One Thing Obama Can’t Change
President Obama is indeed committed to change, evidenced by the current healthcare initiative, the withdrawal and refocusing of troops from Iraq to Afghanistan, and the effort to restore some respect to our world image, tarnished mightily by President Cheney’s myopic policies.
But if I’m a bettin’ man, I got a wager on this: The President will not be able to change the way Wall Street (and the affiliated banking and insurance industries) works.
The evidence of this is in the press everyday; a seemingly infinite supply of stories: banks returning to riskier ventures, little change in excessive credit card fee and penalty policies, corporate excesses in compensation for the highest executives.
Amidst the torrent of stories pointing to the contrary, Treasury Secretary Timothy Geithner, in an interview with the Wall Street Journal published today, says it’s no longer business as usual for the financial industry. "I don’t think the financial system is reverting to past practice, and we won’t let that happen," says Geithner.
Yet in the same article, it’s noted that Goldman Sachs recorded its most profitable quarter ever and is allowing itself to take on more risk — of course while taking government bailout money. And, what a coincidence, the path between the executive offices at Sachs and high level offices at the Treasury Department is apparently well worn.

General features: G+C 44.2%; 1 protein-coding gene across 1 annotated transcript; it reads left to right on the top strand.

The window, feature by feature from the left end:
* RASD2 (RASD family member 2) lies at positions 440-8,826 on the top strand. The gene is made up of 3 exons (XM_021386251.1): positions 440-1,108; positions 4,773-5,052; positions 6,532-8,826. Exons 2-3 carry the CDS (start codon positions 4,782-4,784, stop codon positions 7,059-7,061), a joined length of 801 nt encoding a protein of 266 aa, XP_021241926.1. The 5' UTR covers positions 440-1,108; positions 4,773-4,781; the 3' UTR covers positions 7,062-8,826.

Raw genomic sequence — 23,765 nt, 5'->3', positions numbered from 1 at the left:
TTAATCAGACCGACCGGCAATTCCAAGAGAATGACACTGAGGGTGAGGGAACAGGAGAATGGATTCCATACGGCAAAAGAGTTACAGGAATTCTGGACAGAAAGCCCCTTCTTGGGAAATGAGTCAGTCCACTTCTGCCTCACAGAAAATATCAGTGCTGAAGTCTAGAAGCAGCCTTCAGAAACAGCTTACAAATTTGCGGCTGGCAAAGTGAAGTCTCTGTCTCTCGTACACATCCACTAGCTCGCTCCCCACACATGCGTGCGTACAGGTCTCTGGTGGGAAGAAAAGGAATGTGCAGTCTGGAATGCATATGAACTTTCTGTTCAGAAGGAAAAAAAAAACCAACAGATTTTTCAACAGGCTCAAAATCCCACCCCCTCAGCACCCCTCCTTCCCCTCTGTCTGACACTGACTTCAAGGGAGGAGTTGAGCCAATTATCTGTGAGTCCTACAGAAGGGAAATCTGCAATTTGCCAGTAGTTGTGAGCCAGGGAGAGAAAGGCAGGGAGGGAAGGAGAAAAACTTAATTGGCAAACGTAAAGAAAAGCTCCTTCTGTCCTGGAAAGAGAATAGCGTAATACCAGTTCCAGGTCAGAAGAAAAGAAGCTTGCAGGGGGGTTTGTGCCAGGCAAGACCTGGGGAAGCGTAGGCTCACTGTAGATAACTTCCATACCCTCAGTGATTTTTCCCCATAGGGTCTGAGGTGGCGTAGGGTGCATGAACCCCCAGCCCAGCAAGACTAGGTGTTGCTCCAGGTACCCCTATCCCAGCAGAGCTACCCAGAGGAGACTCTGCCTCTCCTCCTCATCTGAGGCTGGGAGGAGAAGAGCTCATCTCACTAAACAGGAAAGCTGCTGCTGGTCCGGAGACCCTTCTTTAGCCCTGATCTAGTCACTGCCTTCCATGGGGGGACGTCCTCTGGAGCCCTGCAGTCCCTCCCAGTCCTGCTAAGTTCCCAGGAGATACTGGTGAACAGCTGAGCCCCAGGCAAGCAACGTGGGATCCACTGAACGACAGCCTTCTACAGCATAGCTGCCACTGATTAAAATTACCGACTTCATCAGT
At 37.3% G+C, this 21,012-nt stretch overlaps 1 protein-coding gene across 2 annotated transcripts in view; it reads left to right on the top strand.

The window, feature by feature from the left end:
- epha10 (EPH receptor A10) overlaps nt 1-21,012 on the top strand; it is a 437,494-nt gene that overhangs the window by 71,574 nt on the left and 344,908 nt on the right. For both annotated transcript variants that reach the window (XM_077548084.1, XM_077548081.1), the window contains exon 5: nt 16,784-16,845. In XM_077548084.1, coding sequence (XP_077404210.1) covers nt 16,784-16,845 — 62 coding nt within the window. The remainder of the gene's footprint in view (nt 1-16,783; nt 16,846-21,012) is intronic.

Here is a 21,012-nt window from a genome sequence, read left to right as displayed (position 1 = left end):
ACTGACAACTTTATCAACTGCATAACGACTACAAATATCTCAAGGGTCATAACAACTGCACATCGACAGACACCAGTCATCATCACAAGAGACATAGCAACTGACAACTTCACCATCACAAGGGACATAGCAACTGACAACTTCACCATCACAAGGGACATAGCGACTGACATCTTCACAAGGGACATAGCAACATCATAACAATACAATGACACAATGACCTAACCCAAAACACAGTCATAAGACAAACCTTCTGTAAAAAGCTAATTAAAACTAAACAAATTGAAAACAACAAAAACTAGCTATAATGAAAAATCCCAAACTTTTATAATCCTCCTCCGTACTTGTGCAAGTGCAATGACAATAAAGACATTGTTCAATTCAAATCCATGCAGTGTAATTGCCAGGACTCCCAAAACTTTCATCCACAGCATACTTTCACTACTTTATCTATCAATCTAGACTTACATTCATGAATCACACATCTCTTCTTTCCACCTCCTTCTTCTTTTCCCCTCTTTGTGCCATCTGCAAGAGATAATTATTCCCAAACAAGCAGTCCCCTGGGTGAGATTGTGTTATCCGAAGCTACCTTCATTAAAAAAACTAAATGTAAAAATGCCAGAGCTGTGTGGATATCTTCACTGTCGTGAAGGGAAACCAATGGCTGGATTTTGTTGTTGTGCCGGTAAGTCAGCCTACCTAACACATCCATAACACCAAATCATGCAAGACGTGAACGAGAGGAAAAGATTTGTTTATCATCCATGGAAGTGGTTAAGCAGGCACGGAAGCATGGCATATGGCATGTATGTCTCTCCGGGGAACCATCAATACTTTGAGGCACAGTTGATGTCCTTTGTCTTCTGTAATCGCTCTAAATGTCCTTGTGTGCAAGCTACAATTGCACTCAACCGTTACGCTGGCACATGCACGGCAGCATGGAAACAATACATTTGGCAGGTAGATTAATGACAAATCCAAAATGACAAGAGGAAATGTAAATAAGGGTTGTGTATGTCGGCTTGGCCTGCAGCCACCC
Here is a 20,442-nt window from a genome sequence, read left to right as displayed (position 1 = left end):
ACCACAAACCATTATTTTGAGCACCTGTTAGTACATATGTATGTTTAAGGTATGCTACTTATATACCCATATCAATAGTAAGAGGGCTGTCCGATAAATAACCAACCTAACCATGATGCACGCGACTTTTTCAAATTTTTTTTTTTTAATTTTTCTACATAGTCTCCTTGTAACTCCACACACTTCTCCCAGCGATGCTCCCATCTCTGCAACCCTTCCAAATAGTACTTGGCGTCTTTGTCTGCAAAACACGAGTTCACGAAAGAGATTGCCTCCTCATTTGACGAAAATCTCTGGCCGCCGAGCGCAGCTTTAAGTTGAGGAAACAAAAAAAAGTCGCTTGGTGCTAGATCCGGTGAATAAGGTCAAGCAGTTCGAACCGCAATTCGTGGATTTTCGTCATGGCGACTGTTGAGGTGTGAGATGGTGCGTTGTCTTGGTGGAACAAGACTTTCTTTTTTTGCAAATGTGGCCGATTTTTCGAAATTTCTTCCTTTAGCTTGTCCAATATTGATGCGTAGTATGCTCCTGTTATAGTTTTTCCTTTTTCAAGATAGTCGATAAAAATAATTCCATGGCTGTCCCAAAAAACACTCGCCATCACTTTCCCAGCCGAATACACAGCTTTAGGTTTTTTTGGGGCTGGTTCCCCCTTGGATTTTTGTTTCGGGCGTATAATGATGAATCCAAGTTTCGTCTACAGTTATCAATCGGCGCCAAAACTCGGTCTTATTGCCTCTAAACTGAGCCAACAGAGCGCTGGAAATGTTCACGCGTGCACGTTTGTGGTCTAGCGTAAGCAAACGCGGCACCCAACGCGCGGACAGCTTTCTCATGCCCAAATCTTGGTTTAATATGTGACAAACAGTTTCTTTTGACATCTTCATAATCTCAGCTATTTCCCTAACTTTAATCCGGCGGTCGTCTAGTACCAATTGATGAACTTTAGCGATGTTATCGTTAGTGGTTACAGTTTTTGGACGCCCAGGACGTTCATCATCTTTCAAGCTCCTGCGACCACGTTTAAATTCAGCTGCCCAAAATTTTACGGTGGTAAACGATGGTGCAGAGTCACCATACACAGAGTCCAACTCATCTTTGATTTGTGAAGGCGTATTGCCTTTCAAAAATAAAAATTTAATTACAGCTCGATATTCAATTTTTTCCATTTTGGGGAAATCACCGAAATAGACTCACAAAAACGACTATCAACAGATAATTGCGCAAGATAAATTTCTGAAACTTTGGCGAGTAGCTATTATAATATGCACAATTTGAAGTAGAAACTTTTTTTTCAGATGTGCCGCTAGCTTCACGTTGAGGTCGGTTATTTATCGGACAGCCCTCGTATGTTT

In an article in the May 2009 issue of The Atlantic, Simon Johnson, a former chief economist at the IMF identifies the incestuous relationship between Wall Street and the Treasury Department. It is a relationship that transcends Party — it is Democrat and it is Republican. Because of this cronyism, Simon claims that "the finance industry has effectively captured our government. If the IMF’s staff could speak freely about the U.S., it would tell us what it tells all countries in this situation: recovery will fail unless we break the financial oligarchy that is blocking essential reform."
Geithner’s assertions that everything is progressing nicely in the "new" financial industry is dubious at best, and at worst, a cover for all the pals on Wall Street who will fight until their last breath to keep the status quo. President Obama may be able to successfully take on Congress, healthcare reform and foreign hot spots, but he’s no match for Wall Street and that buttress of capitalism: greed.